The Ranmoor Society         
     covering Ranmoor, Hangingwater and Nether Green
Ranmoor Church   War memorial at St John's  

Additional Details

War Memorials in Ranmoor


World War One between 1914 and 1918 killed more than 5,500 young men from Sheffield, and people all over the city were keen that their sacrifices should not be forgotten.  In Ranmoor, the parishioners of St John’s raised funds to erect a memorial for local men killed in the war and to assist “the necessitous dependants of men who fell”.  The memorial we can see outside the church was erected on 28 May 1921.  It is 16 feet high, of unpolished Cornish granite.


It lists 58 men in the sequence of their deaths.  They are also honoured on a brass tablet inside the church:  “To the glory of God and in memory of the men of Ranmoor who gave their lives for honour and freedom in the Great War 1914-1918”.


A second local memorial is sited inside Hallam Methodist Church in Nether Green.  This was initially erected in 1921 in the Methodist Chapel in Ranmoor Road, which was demolished after joining with the Nether Green church in 1963.  Five names are listed on this memorial.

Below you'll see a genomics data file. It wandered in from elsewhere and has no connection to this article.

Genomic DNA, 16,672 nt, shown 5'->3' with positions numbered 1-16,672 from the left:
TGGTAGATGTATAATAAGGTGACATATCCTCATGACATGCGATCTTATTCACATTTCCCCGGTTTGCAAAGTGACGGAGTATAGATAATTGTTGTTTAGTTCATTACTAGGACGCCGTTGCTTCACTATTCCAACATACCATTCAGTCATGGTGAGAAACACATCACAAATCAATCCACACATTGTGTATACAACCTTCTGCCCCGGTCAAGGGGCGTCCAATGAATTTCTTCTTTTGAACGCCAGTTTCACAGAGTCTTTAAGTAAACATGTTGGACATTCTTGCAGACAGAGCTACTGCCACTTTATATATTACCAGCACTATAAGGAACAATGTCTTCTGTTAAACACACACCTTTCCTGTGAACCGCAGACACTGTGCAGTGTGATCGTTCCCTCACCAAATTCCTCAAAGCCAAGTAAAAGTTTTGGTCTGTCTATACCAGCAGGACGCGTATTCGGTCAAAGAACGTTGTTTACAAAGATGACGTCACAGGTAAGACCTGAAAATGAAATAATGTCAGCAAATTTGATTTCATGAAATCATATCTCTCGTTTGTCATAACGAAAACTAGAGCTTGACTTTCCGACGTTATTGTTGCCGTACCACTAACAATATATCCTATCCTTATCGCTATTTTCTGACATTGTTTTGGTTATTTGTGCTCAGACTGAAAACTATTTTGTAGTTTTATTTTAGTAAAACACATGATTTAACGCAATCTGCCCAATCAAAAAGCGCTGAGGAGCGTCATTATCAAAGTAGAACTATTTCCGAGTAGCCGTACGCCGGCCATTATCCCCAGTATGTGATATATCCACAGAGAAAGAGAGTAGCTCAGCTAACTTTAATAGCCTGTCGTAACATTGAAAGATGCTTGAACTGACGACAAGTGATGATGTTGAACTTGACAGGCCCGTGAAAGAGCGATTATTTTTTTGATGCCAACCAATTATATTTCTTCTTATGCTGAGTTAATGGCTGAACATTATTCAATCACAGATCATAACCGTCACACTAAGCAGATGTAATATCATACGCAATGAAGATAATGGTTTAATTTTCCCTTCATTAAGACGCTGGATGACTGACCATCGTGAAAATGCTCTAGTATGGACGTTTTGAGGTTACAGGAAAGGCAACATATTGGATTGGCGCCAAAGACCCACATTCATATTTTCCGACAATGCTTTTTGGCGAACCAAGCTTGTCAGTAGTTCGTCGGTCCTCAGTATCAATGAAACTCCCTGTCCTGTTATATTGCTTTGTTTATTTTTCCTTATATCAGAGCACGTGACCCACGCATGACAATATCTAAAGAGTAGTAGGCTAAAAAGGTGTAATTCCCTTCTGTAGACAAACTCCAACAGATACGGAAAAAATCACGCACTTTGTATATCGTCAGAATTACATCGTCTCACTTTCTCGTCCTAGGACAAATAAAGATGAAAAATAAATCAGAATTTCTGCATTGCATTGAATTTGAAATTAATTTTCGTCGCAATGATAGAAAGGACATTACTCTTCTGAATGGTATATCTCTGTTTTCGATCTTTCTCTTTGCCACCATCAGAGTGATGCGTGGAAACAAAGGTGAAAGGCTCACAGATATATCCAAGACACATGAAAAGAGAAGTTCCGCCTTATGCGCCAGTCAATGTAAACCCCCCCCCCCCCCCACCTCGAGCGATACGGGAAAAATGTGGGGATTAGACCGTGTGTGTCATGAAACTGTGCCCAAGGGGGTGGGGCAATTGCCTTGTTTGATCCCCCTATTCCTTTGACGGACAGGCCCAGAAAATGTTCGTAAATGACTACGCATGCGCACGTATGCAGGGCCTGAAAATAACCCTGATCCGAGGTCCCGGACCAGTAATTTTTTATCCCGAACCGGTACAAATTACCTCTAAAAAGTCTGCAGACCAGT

Many hundred memorials of this kind were erected across the country, with the national Cenotaph constructed (originally temporarily) in London in 1919.  Around 200 memorials in Sheffield include the city-wide one in Barker’s Pool, which was dedicated in 1925.


In addition to its stone memorial and internal tablet, St John’s also holds a Roll of Honour in book form.  This covers both world wars, with 30 names for World War Two and 60 for the Great War.  The latter number is two more than on the stone memorial, because deaths from the war continued in men disabled by their service.


The two additional World War One names in the St John’s Roll of Honour are Fred Sanderson and John Smith.  No information has been located about John Smith (details would be gratefully received), but Fred Sanderson (living in Crosspool, then part of the parish) died in early 1921.  He had been in receipt of a disability pension for endocarditis, a cardiac disorder caused by infection from a rat- or flea-bite, probably acquired during his time in the trenches of the Western Front.


Further information about the 58 men listed on the memorial outside St John's can be found using the link to Additional Details above on the left.



A valuable general account of Sheffield soldiers in the Great War is at


Other relevant websites include:

This page was last updated on 05 November 2011